Many struggling to feed themselves during pandemic also struggling to feed their pets
Right now, people are struggling to feed everyone in their household. If given the choice, many would choose to feed their pets before themselves. Some say without the community’s help, it would be even more difficult.
Unfortunately, Tina Majestic’s story isn’t unique anymore. She got laid off, sits in her car now, with a couple of dozen strangers in a long line for free food.
“Oh, it crushed me,” she said. “I worked there for 13 years, and they closed our department. At 60 years old it was very difficult because that’s all I’ve done all my life is work in the newspaper business.”
While she struggles to feed herself, she’s not in this line just for her. She’s here for Jinx, her cat, as well.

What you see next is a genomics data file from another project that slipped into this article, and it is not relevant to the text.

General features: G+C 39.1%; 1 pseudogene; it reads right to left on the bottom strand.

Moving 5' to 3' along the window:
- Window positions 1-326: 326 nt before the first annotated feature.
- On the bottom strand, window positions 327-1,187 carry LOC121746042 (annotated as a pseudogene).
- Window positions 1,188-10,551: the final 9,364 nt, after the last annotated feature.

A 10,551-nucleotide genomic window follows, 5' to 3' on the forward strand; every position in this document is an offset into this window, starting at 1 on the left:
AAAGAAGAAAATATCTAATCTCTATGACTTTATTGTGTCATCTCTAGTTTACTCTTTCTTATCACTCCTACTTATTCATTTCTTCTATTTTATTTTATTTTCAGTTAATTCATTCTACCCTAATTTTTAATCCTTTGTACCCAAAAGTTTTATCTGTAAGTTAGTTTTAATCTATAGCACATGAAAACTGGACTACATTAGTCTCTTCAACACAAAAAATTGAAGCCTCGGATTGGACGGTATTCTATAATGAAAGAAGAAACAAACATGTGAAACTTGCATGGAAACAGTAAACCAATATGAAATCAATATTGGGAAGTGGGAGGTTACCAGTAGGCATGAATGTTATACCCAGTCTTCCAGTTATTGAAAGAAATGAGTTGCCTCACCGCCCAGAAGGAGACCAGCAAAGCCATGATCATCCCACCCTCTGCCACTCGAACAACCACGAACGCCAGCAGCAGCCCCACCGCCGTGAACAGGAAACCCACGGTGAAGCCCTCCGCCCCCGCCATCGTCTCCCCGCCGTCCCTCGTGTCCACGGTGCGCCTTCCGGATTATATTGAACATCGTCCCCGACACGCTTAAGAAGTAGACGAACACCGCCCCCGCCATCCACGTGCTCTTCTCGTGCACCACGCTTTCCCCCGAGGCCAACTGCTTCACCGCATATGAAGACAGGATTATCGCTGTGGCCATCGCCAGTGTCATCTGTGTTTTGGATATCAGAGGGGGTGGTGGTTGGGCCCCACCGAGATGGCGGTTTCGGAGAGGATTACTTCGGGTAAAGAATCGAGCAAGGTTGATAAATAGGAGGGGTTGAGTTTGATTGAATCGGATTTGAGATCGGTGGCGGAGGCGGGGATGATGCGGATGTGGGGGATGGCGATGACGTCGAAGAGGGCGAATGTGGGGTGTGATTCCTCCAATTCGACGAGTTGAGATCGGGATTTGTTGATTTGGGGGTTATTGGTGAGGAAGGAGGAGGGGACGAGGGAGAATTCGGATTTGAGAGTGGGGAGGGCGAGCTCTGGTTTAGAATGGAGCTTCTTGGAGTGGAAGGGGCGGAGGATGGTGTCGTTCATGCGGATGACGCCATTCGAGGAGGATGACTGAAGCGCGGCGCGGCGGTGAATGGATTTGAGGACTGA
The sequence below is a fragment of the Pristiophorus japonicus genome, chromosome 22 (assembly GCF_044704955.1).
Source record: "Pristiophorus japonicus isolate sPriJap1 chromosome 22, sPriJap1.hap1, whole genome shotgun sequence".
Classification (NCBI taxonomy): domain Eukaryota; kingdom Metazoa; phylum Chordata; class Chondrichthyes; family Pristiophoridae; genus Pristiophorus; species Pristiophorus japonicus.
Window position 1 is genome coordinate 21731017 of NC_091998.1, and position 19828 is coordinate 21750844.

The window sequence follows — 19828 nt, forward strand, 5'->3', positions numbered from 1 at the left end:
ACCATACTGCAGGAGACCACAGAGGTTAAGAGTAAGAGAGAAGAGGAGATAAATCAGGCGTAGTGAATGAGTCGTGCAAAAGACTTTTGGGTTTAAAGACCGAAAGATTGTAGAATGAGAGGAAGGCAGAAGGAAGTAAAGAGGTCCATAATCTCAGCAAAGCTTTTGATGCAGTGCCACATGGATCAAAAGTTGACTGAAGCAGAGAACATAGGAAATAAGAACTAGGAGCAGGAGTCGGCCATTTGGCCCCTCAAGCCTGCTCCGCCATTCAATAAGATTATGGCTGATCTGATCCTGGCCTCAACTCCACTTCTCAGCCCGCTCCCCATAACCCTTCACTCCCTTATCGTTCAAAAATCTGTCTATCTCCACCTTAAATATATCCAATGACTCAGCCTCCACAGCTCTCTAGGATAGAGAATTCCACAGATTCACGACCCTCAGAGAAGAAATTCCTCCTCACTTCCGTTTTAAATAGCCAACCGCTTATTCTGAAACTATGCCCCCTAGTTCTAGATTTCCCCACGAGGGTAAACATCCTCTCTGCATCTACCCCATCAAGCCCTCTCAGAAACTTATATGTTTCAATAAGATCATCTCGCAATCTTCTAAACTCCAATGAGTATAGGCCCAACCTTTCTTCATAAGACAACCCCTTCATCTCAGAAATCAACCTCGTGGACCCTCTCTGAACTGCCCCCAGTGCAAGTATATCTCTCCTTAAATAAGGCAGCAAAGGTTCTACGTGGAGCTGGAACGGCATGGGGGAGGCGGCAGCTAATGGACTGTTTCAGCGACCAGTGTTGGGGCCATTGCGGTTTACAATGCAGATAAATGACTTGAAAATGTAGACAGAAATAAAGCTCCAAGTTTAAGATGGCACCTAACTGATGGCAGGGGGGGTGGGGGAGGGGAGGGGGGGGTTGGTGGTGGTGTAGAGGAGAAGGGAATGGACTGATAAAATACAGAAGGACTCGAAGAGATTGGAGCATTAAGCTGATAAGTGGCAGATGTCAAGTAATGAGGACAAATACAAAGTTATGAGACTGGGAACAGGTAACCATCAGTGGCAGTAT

“My neighbors will give me at least a couple cups to get me through. Sometimes I have to give her tuna fish and, you know, as a supplement and stretch it out for a couple days,” Majestic said.
She lives every day making tough choices like which bill to pay or which to skip, but she never waivers when it comes to Jinx. Sometimes, that means sharing what little food she has.
“Even if you can take vegetable beef soup, split it with her,” she said.
When folks can’t feed themselves, they can’t feed their pets. Right now, there are a lot of people who just can’t feed themselves.
“I am a welder and I can’t weld right now, you know on an assembly line,” said Owen Fugate of Bonita Springs.
“No have too much money to buy food so for buy food for pet is more difficult,” said Anya Calderin.
Wednesday’s pet food pantry is a sign of these times and a sign of hope. They can feed their pets tonight.
The pantry was put on by Lee County Domestic Animal Services and the Bonita Springs Assistance Office. If you’d like to sign up for notifications from the office or learn about upcoming food pantries, click here.